Within the books of prophecy the Bible reader is able to see clearly the problems God had with His people, often called “Jerusalem” (often described with the feminine “she.”)
The word of the Lord came to these prophets, and they were charged with telling God’s people why they were headed for trouble. Here’s one example:
“Woe to the city of oppressors, rebellious and defiled! She obeys no one, she accepts no correction. She does not trust in the Lord, she does not draw near to her God. Her officials are roaring lions, her rulers are evening wolves, who leave nothing for the morning. Her prophets are arrogant; they are treacherous men. Her priests profane the sanctuary and do violence to the law.”
This doesn’t read like a “chamber of commerce” publicity blurb does it. Almost as bad as ancient Sodom, you wouldn’t want to live there or move your family in. This is a place where oppression, rebellion and pride lived. Even the religion of this place was corrupt and profane. And the government officials were like roaring, hungry lions who went on the attack in the evenings with such ferocity, there was nothing left the next day. This is why the people were in such trouble, and headed for destruction.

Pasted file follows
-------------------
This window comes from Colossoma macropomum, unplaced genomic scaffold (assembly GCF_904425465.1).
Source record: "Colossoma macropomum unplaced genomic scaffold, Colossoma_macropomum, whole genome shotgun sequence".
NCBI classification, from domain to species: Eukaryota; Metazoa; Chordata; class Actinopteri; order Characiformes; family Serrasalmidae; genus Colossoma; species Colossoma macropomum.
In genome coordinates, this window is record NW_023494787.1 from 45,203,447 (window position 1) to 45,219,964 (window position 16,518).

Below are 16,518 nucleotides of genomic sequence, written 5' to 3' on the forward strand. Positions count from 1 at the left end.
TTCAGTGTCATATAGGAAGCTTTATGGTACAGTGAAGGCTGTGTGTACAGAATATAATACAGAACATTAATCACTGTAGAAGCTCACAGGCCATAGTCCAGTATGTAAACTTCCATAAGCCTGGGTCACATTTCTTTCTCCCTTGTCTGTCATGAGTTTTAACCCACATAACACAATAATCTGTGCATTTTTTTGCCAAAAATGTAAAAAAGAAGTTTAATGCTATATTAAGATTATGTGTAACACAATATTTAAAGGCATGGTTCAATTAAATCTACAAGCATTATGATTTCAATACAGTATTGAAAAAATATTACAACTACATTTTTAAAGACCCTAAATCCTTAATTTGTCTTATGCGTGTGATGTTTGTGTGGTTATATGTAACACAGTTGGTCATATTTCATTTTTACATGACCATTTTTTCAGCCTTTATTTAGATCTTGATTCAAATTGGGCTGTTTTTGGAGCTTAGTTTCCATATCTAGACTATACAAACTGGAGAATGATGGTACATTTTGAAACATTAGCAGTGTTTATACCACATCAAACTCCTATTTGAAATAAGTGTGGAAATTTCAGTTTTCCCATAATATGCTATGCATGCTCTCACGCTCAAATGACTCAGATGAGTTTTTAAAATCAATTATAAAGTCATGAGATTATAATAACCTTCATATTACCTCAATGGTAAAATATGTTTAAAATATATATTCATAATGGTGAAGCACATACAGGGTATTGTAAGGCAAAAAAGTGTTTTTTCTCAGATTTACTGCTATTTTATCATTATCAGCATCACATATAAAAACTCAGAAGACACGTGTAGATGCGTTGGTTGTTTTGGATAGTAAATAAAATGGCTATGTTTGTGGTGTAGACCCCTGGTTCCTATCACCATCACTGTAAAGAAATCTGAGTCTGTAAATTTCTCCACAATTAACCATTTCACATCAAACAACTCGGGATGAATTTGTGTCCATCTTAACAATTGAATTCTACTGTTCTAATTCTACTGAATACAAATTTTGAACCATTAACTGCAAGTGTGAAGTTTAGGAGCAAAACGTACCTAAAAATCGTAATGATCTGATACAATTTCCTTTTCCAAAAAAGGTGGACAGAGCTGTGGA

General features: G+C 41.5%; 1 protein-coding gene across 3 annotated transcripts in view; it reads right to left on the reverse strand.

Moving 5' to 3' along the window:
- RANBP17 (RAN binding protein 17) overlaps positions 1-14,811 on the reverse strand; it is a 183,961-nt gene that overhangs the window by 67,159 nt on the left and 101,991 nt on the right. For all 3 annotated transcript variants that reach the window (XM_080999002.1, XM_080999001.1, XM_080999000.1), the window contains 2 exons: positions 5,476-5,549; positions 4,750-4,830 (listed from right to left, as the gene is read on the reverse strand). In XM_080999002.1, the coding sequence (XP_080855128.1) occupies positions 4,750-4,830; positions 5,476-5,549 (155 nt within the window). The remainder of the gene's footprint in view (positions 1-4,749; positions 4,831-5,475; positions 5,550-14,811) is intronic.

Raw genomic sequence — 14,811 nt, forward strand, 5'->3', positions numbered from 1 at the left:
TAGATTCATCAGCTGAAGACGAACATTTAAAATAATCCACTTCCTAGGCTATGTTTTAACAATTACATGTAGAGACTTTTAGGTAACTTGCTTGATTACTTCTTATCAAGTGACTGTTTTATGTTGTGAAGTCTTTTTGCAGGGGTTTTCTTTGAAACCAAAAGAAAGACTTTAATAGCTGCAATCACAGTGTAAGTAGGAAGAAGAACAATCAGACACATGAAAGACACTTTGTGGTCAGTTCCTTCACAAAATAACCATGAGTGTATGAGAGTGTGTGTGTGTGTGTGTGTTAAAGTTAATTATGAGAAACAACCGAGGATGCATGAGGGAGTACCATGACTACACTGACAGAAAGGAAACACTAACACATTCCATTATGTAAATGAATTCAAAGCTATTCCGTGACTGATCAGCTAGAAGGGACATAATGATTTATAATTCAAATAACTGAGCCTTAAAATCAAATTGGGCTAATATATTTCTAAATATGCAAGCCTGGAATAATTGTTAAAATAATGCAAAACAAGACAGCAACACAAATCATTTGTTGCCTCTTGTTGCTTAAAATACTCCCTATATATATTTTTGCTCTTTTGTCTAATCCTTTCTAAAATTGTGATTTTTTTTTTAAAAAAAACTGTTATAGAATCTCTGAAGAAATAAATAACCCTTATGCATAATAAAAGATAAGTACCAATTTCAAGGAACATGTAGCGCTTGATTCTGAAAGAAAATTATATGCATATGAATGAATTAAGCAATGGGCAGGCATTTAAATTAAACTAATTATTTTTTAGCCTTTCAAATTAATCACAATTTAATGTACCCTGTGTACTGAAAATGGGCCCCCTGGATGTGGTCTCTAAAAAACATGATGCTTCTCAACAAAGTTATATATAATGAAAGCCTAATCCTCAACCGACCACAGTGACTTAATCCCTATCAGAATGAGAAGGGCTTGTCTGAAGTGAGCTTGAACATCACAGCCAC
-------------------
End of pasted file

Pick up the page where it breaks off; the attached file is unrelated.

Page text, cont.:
But in the middle of this, look carefully for a single phrase that spells out the core issue: “She does not trust in the Lord, she does not draw near to her God.” Yes, that was the foundational problem. They had abandoned God. When God is abandoned, the people suffer multiple consequences generated by sin, even before the eternal outcome.
This should cause us to think, how do we draw near to God? Let us assume we want to be closer to Him and live far away from the corruption and sin of ancient Jerusalem. How do we draw near to God?
- Read His Word
- Obey Him
- Join with others who obey Him
- Pray without ceasing
- Worship in spirit and truth
- Use God’s Word to examine and adjust your attitude
- Be willing to stand corrected by the Word
“Draw near to God, and He will draw near to you. Cleanse your hands, you sinners; and purify your hearts, you double-minded,” (Jas. 4:8).